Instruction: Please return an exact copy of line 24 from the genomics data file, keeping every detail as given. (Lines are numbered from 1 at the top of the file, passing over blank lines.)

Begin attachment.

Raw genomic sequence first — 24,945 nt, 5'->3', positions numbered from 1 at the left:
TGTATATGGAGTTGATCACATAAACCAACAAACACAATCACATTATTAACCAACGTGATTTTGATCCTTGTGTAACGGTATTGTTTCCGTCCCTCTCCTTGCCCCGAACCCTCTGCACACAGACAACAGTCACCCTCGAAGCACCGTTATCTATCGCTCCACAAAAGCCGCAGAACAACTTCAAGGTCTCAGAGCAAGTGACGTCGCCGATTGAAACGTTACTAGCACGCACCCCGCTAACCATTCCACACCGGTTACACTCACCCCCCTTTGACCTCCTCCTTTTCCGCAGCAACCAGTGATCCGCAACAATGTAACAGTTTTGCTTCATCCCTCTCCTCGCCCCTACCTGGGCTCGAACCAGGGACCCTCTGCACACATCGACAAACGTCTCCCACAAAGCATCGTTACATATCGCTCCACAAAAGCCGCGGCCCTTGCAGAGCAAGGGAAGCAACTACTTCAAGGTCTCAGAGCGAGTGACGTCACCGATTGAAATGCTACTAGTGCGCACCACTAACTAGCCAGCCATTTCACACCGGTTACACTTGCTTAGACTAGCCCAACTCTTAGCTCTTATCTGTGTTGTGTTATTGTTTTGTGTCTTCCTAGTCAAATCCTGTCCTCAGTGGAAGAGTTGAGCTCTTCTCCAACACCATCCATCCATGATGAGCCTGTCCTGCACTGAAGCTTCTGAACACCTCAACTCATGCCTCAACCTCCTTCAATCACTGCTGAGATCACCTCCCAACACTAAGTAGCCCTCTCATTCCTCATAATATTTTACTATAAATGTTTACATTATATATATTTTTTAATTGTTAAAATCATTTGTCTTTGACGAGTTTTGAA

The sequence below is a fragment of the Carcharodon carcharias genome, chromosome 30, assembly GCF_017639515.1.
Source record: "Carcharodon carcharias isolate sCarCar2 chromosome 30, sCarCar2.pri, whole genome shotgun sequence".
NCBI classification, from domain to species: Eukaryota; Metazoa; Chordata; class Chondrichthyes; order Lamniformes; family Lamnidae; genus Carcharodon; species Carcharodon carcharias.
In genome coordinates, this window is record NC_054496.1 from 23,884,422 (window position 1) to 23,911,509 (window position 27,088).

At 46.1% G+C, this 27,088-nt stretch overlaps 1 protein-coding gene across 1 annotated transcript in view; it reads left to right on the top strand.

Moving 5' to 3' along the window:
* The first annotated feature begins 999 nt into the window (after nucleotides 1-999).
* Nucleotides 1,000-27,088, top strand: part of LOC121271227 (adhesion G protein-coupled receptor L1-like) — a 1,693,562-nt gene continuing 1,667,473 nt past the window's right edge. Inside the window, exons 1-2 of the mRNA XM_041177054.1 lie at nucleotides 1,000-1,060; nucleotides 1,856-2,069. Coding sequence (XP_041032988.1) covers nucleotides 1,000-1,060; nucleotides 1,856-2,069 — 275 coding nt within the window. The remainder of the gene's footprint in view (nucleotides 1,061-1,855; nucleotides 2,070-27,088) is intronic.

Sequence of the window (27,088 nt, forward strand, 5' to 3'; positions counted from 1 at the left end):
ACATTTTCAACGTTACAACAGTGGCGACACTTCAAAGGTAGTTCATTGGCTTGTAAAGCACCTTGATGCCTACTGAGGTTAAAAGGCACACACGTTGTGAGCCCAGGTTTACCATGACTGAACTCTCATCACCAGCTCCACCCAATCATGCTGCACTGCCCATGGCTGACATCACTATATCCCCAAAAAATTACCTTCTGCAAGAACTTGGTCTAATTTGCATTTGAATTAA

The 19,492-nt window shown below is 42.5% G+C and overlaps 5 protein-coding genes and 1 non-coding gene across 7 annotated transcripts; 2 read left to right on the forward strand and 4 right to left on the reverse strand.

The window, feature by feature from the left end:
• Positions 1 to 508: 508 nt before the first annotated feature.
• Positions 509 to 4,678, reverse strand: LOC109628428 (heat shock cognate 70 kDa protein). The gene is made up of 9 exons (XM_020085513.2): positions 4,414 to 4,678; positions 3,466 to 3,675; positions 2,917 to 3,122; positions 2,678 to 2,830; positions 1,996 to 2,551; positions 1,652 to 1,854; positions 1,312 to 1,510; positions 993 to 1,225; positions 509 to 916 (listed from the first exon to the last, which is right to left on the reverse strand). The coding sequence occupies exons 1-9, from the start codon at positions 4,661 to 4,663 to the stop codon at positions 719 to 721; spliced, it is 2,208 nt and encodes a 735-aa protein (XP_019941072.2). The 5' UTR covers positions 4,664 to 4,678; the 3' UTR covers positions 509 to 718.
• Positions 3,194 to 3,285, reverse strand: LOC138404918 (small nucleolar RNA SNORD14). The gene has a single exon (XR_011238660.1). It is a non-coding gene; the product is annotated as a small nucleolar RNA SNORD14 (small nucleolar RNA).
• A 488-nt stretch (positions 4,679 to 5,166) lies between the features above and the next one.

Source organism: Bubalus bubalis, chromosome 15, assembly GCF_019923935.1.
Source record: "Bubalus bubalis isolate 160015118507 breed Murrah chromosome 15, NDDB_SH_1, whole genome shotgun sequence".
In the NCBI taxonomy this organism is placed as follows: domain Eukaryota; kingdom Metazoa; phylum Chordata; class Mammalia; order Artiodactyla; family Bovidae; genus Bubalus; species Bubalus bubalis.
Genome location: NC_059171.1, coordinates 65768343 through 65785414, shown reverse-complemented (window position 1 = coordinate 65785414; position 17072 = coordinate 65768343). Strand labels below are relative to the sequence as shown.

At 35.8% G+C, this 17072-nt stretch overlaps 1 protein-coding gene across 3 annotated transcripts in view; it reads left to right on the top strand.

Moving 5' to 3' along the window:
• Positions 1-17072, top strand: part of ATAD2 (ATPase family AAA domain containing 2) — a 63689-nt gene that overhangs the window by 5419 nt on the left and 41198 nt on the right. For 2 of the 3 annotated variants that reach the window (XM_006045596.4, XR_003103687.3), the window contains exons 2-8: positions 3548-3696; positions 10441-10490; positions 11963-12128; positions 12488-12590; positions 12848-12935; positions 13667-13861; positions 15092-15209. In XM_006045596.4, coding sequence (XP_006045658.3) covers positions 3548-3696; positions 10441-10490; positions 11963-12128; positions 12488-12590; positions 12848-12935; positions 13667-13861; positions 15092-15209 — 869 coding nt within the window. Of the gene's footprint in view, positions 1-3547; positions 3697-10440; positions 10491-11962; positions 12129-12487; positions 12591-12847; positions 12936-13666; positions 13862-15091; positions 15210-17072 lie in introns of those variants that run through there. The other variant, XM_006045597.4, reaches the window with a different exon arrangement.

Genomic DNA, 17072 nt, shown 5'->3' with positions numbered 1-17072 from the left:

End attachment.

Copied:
Moving 5' to 3' along the window: